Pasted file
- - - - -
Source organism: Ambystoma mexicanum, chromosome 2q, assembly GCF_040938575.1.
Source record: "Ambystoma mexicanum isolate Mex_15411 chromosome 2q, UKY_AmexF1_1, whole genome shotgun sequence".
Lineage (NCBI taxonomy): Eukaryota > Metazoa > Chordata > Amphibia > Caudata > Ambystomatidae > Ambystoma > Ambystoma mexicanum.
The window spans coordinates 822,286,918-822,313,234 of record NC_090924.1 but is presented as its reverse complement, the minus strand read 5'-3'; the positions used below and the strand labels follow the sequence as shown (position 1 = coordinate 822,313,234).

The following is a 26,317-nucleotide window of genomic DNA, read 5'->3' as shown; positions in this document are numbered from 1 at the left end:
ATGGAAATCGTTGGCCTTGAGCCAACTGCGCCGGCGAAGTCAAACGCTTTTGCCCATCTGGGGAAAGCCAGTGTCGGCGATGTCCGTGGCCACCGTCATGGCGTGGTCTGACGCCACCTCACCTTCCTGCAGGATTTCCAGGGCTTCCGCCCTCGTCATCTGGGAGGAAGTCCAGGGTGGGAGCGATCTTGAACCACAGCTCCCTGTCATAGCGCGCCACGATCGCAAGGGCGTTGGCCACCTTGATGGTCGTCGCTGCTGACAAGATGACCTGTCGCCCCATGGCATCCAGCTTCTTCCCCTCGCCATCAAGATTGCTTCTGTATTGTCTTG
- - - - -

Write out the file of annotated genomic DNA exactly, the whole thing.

Source organism: Ambystoma mexicanum, chromosome 2q, assembly GCF_040938575.1.
Source record: "Ambystoma mexicanum isolate Mex_15411 chromosome 2q, UKY_AmexF1_1, whole genome shotgun sequence".
Lineage (NCBI taxonomy): Eukaryota > Metazoa > Chordata > Amphibia > Caudata > Ambystomatidae > Ambystoma > Ambystoma mexicanum.
The window spans coordinates 822,286,918-822,313,234 of record NC_090924.1 but is presented as its reverse complement, the minus strand read 5'-3'; the positions used below and the strand labels follow the sequence as shown (position 1 = coordinate 822,313,234).

The following is a 26,317-nucleotide window of genomic DNA, read 5'->3' as shown; positions in this document are numbered from 1 at the left end:
ATGGAAATCGTTGGCCTTGAGCCAACTGCGCCGGCGAAGTCAAACGCTTTTGCCCATCTGGGGAAAGCCAGTGTCGGCGATGTCCGTGGCCACCGTCATGGCGTGGTCTGACGCCACCTCACCTTCCTGCAGGATTTCCAGGGCTTCCGCCCTCGTCATCTGGGAGGAAGTCCAGGGTGGGAGCGATCTTGAACCACAGCTCCCTGTCATAGCGCGCCACGATCGCAAGGGCGTTGGCCACCTTGATGGTCGTCGCTGCTGACAAGATGACCTGTCGCCCCATGGCATCCAGCTTCTTCCCCTCGCCATCAAGATTGCTTCTGTATTGTCTTG